So sorry buddy to hear that your having so much pain. Like the others before me have said you should be using a chair. I think it will help you in due time to feel so much happier & get to enjoy things more. I to can do some walking but not long distances. I use my power chair to help with my pain control. I can't stand for long periods of time or walk long distances. I If I didn't have my power or manual chair I wouldn't be able to go grocery shopping or to places like Busch Gardens etc. This July I'm flying for the first time with my power chair to attend the National Veterans Wheelchair Games. If I didn't have the chair I wouldn't be able to go.

    Don't go to a Durable Medical Equipment dealer after you get the RX from your doctor go to a Seating Clinic for the proper choice of chair & for the proper fitting. They know best when it comes to what chair will be the best one for you. Also reach out to SCI_OTR here on Care Cure. He is a wheelchair user himself & also an occupational therapist I believe at the VA Hospital SCI Center in Cleveland Ohio. He has helped others here on Care Cure a lot with their chairs & answered their questions.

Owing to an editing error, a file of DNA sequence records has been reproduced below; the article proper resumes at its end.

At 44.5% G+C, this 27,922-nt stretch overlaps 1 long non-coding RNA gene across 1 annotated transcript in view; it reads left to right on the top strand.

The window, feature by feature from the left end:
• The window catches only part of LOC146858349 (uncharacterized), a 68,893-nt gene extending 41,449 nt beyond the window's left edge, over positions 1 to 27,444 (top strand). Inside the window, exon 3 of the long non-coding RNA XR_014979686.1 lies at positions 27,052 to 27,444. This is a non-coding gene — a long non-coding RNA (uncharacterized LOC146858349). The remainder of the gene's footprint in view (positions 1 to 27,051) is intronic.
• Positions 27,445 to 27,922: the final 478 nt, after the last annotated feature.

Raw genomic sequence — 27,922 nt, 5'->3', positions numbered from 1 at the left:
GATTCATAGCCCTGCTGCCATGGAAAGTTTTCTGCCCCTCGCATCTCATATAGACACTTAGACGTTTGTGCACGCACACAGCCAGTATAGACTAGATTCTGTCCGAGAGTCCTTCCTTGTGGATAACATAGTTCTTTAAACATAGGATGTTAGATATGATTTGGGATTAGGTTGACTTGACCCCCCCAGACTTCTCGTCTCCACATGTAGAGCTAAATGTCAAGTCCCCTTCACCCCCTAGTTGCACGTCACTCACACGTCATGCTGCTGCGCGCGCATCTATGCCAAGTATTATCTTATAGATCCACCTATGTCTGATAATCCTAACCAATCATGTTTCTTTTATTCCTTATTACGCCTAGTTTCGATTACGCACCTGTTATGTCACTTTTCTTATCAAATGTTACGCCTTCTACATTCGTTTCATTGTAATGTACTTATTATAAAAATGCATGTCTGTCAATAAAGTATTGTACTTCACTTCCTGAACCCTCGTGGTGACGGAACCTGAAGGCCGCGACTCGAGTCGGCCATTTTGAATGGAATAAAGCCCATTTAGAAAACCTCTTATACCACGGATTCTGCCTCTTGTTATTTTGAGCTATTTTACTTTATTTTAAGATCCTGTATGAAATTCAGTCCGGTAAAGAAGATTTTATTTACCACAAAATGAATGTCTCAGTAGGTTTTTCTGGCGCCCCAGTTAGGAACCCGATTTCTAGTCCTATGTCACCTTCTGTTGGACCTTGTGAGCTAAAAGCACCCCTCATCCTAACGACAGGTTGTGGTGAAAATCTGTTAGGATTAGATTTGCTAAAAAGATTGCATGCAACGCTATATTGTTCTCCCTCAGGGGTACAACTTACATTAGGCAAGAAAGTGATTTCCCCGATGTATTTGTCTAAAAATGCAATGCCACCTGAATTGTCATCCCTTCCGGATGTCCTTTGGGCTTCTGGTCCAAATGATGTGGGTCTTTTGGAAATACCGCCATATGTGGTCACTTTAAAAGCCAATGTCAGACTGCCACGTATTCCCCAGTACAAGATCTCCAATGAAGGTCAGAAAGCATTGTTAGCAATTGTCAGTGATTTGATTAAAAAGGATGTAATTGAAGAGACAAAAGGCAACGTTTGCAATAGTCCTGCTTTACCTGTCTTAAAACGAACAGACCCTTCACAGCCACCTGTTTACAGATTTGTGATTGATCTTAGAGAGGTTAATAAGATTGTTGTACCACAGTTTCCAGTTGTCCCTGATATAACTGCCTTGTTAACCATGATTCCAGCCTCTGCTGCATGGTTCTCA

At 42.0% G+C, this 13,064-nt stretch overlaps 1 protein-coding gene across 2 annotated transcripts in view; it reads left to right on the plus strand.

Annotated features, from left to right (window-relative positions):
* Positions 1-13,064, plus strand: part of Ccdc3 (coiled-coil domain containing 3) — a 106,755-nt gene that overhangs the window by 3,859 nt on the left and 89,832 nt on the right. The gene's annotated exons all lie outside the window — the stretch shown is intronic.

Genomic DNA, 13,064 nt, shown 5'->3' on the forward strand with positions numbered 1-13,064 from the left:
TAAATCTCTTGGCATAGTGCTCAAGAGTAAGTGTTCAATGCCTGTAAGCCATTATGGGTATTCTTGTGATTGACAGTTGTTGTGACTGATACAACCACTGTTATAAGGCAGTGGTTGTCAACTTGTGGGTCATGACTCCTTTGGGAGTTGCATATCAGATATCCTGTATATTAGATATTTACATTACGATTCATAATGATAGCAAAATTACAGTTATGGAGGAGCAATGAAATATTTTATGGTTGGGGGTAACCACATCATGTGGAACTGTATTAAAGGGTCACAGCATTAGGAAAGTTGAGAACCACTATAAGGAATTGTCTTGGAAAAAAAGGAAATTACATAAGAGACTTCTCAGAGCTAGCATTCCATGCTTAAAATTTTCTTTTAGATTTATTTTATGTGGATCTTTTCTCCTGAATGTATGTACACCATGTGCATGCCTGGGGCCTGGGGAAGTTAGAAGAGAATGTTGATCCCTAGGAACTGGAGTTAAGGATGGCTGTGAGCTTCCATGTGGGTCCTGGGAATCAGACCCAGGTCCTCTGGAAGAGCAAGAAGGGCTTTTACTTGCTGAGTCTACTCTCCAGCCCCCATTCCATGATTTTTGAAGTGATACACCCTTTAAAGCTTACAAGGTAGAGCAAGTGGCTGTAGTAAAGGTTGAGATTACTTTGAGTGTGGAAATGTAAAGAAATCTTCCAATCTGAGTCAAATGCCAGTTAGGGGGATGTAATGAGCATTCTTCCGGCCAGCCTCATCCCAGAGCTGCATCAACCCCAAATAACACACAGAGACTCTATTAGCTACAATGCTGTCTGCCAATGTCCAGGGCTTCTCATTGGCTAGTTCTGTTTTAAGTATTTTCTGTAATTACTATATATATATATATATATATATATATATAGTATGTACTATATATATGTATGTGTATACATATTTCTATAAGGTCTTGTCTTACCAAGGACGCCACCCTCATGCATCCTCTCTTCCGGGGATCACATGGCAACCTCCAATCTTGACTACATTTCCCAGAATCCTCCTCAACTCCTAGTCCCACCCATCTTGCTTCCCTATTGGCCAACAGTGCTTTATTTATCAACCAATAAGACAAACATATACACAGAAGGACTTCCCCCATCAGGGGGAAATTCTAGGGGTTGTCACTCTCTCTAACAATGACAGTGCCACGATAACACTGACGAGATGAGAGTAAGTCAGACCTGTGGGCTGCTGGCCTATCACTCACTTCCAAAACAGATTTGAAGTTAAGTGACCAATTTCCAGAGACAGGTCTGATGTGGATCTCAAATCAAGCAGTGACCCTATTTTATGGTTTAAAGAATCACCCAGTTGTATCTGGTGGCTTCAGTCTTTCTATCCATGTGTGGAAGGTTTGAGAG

Hope you get your chair soon. So your no longer a recluse so you can get out & enjoy life the best that you can & as often as you can. Look at your chair as tool that you use to get around so your not putting a lot of stress & strain on your body & causing your pain level to flare up.

    I wish you the best.

    Bob S.